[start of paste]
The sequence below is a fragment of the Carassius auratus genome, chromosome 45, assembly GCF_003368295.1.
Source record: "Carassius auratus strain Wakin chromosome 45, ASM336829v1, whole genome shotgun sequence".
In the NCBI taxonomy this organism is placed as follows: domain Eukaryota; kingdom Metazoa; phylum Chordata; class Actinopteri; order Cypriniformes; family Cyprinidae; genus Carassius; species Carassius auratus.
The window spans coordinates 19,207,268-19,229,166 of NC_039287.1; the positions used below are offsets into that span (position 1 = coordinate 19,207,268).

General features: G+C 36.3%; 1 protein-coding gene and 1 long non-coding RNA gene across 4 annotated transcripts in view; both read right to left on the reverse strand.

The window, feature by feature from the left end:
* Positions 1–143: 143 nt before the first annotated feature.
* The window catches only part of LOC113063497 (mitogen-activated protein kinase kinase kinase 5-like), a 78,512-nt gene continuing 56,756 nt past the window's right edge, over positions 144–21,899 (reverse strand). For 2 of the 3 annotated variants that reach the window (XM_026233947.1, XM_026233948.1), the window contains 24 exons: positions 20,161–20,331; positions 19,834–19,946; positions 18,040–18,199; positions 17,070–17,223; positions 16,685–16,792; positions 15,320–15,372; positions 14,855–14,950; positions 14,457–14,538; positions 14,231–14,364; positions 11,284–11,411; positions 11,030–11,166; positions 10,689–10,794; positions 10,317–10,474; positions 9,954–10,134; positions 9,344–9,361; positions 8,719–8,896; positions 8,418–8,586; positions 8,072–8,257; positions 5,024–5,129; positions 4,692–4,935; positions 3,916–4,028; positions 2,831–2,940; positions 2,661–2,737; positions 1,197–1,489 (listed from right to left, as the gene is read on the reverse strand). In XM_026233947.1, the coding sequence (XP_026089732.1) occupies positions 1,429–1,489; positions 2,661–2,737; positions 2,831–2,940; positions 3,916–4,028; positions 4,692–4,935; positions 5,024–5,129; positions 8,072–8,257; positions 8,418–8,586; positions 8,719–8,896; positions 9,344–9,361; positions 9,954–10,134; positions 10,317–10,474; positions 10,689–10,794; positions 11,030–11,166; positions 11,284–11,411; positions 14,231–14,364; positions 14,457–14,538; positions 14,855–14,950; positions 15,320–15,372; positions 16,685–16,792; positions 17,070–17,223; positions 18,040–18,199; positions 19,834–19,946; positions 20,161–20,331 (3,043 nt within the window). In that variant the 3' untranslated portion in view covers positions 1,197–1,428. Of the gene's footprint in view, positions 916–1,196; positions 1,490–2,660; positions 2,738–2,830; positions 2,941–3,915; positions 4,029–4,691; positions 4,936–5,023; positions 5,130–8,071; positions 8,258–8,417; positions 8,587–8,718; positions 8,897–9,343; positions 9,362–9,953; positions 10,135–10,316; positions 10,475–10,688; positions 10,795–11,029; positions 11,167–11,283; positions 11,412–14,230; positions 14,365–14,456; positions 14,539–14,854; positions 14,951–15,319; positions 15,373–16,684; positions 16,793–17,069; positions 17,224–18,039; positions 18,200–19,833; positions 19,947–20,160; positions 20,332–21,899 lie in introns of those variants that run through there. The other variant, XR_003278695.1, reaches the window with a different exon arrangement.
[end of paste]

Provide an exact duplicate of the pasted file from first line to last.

The sequence below is a fragment of the Carassius auratus genome, chromosome 45, assembly GCF_003368295.1.
Source record: "Carassius auratus strain Wakin chromosome 45, ASM336829v1, whole genome shotgun sequence".
In the NCBI taxonomy this organism is placed as follows: domain Eukaryota; kingdom Metazoa; phylum Chordata; class Actinopteri; order Cypriniformes; family Cyprinidae; genus Carassius; species Carassius auratus.
The window spans coordinates 19,207,268-19,229,166 of NC_039287.1; the positions used below are offsets into that span (position 1 = coordinate 19,207,268).

General features: G+C 36.3%; 1 protein-coding gene and 1 long non-coding RNA gene across 4 annotated transcripts in view; both read right to left on the reverse strand.

The window, feature by feature from the left end:
* Positions 1–143: 143 nt before the first annotated feature.
* The window catches only part of LOC113063497 (mitogen-activated protein kinase kinase kinase 5-like), a 78,512-nt gene continuing 56,756 nt past the window's right edge, over positions 144–21,899 (reverse strand). For 2 of the 3 annotated variants that reach the window (XM_026233947.1, XM_026233948.1), the window contains 24 exons: positions 20,161–20,331; positions 19,834–19,946; positions 18,040–18,199; positions 17,070–17,223; positions 16,685–16,792; positions 15,320–15,372; positions 14,855–14,950; positions 14,457–14,538; positions 14,231–14,364; positions 11,284–11,411; positions 11,030–11,166; positions 10,689–10,794; positions 10,317–10,474; positions 9,954–10,134; positions 9,344–9,361; positions 8,719–8,896; positions 8,418–8,586; positions 8,072–8,257; positions 5,024–5,129; positions 4,692–4,935; positions 3,916–4,028; positions 2,831–2,940; positions 2,661–2,737; positions 1,197–1,489 (listed from right to left, as the gene is read on the reverse strand). In XM_026233947.1, the coding sequence (XP_026089732.1) occupies positions 1,429–1,489; positions 2,661–2,737; positions 2,831–2,940; positions 3,916–4,028; positions 4,692–4,935; positions 5,024–5,129; positions 8,072–8,257; positions 8,418–8,586; positions 8,719–8,896; positions 9,344–9,361; positions 9,954–10,134; positions 10,317–10,474; positions 10,689–10,794; positions 11,030–11,166; positions 11,284–11,411; positions 14,231–14,364; positions 14,457–14,538; positions 14,855–14,950; positions 15,320–15,372; positions 16,685–16,792; positions 17,070–17,223; positions 18,040–18,199; positions 19,834–19,946; positions 20,161–20,331 (3,043 nt within the window). In that variant the 3' untranslated portion in view covers positions 1,197–1,428. Of the gene's footprint in view, positions 916–1,196; positions 1,490–2,660; positions 2,738–2,830; positions 2,941–3,915; positions 4,029–4,691; positions 4,936–5,023; positions 5,130–8,071; positions 8,258–8,417; positions 8,587–8,718; positions 8,897–9,343; positions 9,362–9,953; positions 10,135–10,316; positions 10,475–10,688; positions 10,795–11,029; positions 11,167–11,283; positions 11,412–14,230; positions 14,365–14,456; positions 14,539–14,854; positions 14,951–15,319; positions 15,373–16,684; positions 16,793–17,069; positions 17,224–18,039; positions 18,200–19,833; positions 19,947–20,160; positions 20,332–21,899 lie in introns of those variants that run through there. The other variant, XR_003278695.1, reaches the window with a different exon arrangement.